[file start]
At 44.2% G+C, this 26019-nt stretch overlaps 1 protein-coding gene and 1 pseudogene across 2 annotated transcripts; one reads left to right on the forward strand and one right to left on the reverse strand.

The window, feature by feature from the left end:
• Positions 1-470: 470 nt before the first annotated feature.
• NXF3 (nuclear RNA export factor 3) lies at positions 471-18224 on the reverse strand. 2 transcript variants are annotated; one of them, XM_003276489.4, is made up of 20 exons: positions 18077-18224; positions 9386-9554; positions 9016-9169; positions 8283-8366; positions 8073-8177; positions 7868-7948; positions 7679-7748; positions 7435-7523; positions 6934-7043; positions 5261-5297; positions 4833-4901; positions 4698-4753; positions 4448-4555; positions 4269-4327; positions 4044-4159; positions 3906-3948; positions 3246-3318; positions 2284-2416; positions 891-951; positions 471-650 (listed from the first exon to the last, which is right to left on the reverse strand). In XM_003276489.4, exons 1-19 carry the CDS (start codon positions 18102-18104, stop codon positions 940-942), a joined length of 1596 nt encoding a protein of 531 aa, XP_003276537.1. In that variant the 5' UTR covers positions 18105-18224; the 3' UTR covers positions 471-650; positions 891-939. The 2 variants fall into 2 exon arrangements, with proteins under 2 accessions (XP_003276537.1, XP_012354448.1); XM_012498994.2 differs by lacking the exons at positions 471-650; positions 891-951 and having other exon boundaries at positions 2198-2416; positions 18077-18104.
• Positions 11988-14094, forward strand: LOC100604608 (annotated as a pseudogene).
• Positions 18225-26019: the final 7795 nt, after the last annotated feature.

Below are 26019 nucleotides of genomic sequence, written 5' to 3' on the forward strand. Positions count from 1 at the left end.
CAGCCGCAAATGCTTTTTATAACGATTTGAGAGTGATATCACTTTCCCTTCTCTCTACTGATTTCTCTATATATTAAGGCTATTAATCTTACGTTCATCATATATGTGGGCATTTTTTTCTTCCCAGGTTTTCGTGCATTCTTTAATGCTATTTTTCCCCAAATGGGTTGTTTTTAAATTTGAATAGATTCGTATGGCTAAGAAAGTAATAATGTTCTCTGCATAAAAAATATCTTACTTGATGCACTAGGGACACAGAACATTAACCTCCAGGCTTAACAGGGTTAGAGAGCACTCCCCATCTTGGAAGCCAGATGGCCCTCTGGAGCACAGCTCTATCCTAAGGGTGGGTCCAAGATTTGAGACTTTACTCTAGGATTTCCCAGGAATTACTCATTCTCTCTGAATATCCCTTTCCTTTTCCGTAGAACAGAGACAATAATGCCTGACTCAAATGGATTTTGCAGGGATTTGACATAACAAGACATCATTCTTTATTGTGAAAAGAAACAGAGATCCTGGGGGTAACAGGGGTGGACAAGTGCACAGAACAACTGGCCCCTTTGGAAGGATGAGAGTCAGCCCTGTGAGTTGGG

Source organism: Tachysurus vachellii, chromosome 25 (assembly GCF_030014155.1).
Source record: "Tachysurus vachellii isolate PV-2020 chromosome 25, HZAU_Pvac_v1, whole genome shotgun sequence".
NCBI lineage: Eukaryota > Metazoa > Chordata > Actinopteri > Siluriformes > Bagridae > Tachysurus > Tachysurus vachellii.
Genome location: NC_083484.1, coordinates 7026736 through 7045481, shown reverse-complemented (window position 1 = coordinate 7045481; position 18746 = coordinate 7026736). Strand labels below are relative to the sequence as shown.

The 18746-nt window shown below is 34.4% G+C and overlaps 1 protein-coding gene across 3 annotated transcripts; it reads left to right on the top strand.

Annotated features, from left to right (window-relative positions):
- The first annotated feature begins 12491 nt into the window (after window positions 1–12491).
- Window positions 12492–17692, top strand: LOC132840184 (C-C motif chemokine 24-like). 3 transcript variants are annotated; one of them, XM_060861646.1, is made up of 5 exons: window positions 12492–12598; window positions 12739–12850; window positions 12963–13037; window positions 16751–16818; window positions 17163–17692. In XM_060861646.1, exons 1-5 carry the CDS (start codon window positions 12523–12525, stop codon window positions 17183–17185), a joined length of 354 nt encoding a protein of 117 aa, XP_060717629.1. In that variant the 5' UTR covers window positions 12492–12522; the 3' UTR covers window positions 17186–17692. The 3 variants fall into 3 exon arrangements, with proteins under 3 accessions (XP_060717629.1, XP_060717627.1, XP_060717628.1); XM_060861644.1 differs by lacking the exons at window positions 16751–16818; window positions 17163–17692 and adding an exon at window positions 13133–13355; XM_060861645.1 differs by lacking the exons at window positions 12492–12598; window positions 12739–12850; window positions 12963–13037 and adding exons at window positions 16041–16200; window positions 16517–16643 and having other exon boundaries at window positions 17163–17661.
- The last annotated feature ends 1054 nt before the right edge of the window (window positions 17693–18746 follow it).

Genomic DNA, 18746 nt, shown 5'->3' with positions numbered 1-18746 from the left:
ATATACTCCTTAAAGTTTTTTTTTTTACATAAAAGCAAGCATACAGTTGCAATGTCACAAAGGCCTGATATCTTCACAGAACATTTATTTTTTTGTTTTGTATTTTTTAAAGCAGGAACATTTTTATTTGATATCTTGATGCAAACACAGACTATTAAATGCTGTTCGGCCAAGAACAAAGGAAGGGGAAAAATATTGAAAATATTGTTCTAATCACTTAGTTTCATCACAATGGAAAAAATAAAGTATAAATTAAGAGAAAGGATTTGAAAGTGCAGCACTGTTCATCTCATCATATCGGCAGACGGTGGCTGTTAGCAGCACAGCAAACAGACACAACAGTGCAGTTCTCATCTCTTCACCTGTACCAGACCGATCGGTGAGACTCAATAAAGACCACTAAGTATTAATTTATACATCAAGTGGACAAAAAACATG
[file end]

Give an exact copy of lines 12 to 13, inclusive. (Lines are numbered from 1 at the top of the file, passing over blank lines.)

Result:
Genome location: NC_083484.1, coordinates 7026736 through 7045481, shown reverse-complemented (window position 1 = coordinate 7045481; position 18746 = coordinate 7026736). Strand labels below are relative to the sequence as shown.

The 18746-nt window shown below is 34.4% G+C and overlaps 1 protein-coding gene across 3 annotated transcripts; it reads left to right on the top strand.